Tejal A. Desai. Diversity fosters innovation. Yet, scientists from diverse backgrounds are often the least rewarded as innovators. Just look at who obtains the most prestigious national and international awards and recognitions. The diversity–innovation paradox3 shows that traditionally under-represented groups, in particular, women and non-white scholars, find that their novel contributions receive less ‘uptake’. What is uptake? Uptake essentially drives academic careers in science. It is the visibility, recognition and citations that go along with discovery and innovation7. Central to this is the ability of under-represented groups to have their contributions highlighted and showcased by high-impact journals. When you last read a high-impact review article, how many under-represented minority and/or female scientists were cited3? Even if a new field emerges or new discoveries are made by under-represented scientists, these ideas often do not get legitimacy until a high-profile scientist starts to work or publish in this area8. I have also seen this first-hand in grant submissions, where previous work carried out by women or minority scientists is not acknowledged as being relevant or groundbreaking, leading to funding disparities for under-represented scientists6,8. We see a similar phenomenon in group discussions, in which thoughts by women and under-represented minority scientists are often dismissed or not acknowledged by others who speak after. Here, allyship and sponsorship are key, which, perhaps, should also be applied to publishing. What would happen if we asked that all review articles highlight scientists with diverse backgrounds or if editors made it a point to get diverse reviewers? Perhaps we would not just overlook the contributions of these innovators.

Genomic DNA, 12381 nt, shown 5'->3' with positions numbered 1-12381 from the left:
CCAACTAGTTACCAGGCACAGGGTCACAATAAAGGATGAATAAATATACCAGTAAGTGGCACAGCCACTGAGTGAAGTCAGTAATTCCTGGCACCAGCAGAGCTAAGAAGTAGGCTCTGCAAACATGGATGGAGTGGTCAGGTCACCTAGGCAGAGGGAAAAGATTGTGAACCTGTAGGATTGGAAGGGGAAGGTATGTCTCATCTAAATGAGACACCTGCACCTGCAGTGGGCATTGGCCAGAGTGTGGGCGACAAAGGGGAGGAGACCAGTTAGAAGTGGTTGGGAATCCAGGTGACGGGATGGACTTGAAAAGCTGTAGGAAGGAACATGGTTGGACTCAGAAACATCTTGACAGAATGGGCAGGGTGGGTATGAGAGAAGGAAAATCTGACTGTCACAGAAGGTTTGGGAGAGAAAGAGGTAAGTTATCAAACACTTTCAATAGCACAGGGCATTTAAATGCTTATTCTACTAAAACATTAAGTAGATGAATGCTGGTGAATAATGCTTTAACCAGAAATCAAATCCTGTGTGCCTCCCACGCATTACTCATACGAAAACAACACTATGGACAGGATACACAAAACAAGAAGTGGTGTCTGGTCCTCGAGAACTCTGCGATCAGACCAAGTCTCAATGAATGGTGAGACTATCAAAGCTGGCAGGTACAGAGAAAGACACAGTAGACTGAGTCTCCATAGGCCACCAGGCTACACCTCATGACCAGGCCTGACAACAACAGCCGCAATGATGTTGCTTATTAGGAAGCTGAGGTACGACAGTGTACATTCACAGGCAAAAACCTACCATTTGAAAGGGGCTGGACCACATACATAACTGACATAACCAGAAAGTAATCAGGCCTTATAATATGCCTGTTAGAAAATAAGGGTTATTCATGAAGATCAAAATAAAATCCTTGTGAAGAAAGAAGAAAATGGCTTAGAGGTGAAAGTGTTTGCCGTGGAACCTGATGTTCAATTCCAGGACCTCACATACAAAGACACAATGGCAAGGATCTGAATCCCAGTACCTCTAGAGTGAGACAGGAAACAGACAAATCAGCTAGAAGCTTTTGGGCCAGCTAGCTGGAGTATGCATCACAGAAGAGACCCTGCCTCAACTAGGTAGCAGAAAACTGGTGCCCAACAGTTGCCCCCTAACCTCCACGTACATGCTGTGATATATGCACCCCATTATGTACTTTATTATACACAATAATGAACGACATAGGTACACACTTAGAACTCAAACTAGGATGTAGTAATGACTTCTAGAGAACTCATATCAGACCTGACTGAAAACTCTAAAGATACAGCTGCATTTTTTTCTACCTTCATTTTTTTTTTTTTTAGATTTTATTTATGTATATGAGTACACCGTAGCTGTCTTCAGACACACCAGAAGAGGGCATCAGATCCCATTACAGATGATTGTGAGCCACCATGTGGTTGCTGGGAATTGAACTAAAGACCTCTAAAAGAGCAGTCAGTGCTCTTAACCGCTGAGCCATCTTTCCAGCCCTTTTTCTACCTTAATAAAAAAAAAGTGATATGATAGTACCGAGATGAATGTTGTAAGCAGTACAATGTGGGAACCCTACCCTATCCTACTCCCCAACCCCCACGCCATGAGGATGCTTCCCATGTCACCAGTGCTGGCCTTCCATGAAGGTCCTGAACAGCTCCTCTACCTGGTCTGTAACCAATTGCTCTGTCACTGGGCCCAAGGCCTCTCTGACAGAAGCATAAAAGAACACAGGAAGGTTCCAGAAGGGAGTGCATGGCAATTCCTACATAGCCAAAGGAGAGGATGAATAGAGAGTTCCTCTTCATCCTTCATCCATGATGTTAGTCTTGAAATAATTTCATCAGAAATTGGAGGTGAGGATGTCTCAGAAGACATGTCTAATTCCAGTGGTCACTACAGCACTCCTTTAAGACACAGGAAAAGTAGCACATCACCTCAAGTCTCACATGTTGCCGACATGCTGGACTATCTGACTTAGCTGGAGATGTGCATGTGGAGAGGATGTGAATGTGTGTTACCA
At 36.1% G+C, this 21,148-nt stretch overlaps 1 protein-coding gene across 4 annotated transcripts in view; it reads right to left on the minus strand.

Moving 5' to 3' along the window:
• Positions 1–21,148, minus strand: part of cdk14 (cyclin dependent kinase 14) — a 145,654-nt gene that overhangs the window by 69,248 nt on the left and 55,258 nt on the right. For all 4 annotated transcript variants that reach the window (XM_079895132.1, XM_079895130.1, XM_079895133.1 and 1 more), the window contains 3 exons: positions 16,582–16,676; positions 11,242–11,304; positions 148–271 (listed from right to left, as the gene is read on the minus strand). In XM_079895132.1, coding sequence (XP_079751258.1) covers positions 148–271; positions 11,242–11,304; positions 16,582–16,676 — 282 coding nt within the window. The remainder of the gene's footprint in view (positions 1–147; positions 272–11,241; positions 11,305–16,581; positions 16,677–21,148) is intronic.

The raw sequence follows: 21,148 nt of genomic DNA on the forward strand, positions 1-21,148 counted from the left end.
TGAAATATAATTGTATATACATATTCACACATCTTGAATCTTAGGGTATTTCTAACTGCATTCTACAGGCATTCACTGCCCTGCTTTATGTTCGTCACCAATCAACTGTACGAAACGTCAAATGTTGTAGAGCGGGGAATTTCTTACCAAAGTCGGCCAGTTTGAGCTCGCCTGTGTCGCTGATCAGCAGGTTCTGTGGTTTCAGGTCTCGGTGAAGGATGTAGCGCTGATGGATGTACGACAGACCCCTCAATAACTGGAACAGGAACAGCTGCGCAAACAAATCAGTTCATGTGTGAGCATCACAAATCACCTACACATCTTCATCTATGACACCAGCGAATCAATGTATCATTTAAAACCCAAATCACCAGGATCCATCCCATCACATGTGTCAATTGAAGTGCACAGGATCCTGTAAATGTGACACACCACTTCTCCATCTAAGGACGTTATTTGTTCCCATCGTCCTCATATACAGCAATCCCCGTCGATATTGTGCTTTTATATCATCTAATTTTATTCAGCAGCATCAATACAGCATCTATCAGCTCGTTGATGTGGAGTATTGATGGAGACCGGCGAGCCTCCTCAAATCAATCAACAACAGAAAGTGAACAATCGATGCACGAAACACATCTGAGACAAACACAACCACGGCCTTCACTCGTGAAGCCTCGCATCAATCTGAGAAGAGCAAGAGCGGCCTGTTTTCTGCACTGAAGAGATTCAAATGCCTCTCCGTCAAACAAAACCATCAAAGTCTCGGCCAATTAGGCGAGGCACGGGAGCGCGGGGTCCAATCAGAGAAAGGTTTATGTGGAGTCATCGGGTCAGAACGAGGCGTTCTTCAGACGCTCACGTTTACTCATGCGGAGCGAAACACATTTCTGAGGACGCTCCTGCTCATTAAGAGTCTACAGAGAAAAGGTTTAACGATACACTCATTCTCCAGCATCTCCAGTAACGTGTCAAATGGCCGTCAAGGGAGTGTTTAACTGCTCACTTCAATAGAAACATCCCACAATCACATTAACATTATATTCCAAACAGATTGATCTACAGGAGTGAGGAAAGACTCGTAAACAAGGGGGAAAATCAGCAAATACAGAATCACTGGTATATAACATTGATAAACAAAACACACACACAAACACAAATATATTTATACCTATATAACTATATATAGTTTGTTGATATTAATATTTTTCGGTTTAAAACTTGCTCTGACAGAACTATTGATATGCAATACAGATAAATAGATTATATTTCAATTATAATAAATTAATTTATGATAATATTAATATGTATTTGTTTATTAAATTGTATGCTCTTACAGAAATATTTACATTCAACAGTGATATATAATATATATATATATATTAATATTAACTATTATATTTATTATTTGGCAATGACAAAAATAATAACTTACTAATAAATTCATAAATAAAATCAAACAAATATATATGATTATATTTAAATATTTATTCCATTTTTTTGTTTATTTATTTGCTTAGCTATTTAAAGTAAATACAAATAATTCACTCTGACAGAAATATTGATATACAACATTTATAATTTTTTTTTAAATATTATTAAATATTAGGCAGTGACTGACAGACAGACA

Princess Imoukhuede. Addressing the diversity–innovation paradox requires us to engage more wholeheartedly: delving into literature on race, collaborating with scholars in this area and trying the solutions for inclusion that these scholars have spent lifetimes crafting. Among race and gender scholars are Drs Ebony McGee, Kelly Cross, Odis Johnson and Lindsey Malcom-Piqueux. Ironically, their work at the intersection of race and STEM is often overlooked in diversity–innovation paradox discussions.
In the book From Equity Talk to Equity Walk, Dr Malcom-Piqueux and her colleagues suggest that we must overcome several obstacles to racial equity on our campuses9. I believe that several, if not all, of these obstacles should also be addressed in science. While I encourage everyone to read the work of these and other race-STEM scholars, for brevity, here, I only name one obstacle: “the incapacity to see institutional racism in familiar routines”9. These routines are the ‘everyday practices’ of admitting, advising, teaching, hiring, citing, reviewing, funding and inviting, and they can all lead us to ignore the innovations of Black, Indigenous, Latinx and gender-minority researchers.
To address this obstacle, I propose we begin by redefining innovation, with a focus on inclusion. Innovation is often held up as premier scientific value. Redefining innovation requires some soul searching — asking questions. How is innovation manifested in our advising and in our classrooms/Zoom Rooms? Are we teaching what is innovative or what is familiar? What would it look like to shift to an innovation framework that is more inclusive in these spaces? What does innovation look like in our admissions and hiring? Are we starting with pools of applicants whose body of work and lived experience reflect innovation? How might we change our practices? How does innovation show up in our laboratories, study sections, reviews and conferences? Are we valuing an inclusive innovation that pushes us to question customary routines or are we defaulting to what we comfortably understand?